But Ruth replied, “Don’t urge me to leave you or to turn back from you. Where you go I will go, and where you stay I will stay. Your people will be my people and your God my God.  Ruth 1:16

Last weekend was Mother’s Day in America.  My own mother passed away last year and left her family with many memories.  But mothers aren’t the only ones who “mother” us, No?  In our text for today, Ruth chooses to travel to a foreign country with only her mother-in-law, Naomi.  We often hear these verses at weddings to celebrate the virtue of Ruth, pledging herself to someone completely.

But for today, maybe we could learn something from Naomi.  Ruth was no genetic relation to Naomi.  Ruth was a foreigner, someone Naomi would have been taught to despise.  Naomi was under no obligation to allow Ruth to join her in her return to Israel.  And, every day, Ruth would be a reminder of what she had lost in Moab – her husband, her sons, her hopes, her livelihood. 

Naomi didn’t apply the normal rules of her society to Ruth.  She didn’t treat Ruth like a foreigner, an enemy, or a stranger.  Naomi treated Ruth like family.  Naomi mothered her.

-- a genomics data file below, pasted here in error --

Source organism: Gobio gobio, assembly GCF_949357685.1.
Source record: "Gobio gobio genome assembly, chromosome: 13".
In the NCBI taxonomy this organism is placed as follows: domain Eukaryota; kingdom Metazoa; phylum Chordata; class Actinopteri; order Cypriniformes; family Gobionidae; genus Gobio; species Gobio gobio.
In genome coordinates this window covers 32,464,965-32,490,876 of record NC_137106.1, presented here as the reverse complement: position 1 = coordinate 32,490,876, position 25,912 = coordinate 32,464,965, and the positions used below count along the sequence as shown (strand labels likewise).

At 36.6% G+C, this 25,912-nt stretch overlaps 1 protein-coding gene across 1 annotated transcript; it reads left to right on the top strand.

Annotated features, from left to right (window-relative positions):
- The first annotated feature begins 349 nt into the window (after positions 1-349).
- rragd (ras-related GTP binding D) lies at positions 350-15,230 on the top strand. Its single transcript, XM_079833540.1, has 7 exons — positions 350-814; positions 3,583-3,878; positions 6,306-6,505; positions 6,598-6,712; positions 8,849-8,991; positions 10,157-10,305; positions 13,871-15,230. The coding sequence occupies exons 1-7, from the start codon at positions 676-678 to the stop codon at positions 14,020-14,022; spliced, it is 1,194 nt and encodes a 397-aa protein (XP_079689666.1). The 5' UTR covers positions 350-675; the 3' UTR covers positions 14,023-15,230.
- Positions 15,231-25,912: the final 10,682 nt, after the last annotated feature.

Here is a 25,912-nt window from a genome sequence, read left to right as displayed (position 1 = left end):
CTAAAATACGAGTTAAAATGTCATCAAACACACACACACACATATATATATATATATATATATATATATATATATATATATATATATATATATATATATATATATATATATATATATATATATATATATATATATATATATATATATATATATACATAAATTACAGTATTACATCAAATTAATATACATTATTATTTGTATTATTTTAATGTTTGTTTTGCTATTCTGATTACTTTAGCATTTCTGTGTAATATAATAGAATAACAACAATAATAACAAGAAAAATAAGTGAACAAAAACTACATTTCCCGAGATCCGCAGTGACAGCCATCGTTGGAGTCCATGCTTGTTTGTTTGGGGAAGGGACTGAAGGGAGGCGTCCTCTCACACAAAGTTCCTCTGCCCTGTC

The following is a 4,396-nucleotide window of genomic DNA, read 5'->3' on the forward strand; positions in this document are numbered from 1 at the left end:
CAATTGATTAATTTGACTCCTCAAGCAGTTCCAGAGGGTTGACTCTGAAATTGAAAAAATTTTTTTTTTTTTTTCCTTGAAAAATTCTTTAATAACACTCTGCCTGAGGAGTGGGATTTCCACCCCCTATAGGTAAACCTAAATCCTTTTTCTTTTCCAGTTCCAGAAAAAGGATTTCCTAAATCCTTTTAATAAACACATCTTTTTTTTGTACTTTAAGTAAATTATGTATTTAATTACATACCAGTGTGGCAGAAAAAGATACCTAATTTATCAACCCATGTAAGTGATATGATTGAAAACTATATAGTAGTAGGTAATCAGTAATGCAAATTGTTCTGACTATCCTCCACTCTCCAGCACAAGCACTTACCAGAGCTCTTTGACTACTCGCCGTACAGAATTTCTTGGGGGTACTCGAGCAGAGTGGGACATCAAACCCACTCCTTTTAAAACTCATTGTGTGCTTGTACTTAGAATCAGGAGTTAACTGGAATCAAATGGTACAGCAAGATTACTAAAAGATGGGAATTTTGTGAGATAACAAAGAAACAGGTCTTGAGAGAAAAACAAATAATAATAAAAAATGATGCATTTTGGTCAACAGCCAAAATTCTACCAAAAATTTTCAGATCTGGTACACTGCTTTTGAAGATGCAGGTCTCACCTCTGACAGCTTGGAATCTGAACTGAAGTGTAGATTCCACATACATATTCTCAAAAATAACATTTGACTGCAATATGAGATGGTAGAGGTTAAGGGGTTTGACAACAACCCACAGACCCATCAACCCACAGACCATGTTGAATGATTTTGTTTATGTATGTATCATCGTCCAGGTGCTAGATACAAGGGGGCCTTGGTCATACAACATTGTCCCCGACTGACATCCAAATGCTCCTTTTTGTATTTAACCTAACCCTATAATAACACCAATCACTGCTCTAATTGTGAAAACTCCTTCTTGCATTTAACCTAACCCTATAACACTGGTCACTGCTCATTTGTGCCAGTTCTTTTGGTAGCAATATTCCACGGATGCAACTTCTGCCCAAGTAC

The rules are different for family than they are for others.  We don’t make even trades with family; we give them generous gifts.  We don’t make family keep their personal lives out of our relationship; we invite them to share their personal pain and chaos.  We don’t allow family to separate from us; we pursue them for as long as it takes to be reunited. 

The lovely lady on the top of this devotional is my own mother-in-law, Virginia. She has mastered the art of family making.  She made me part of her family, despite my giving her repeated reasons to do otherwise.  It’s not just me.  She’s brought employees, friends, and even strangers into her family embrace.  She gives generously, invests emotionally, and values them all highly.  Just like Naomi.

The truth of course is that any of us can turn friends, acquaintances, and even strangers into family.  The limit on how big our families become is not how many children we have, it is how much we are willing to love.  If the duty of man is to take on the moral attributes of God, then this work is well laid out for us.  John 3:16 states, “For God so loved the world…”

This week let’s follow the example of Naomi, and of Virginia, and of God, and take on the world as our family.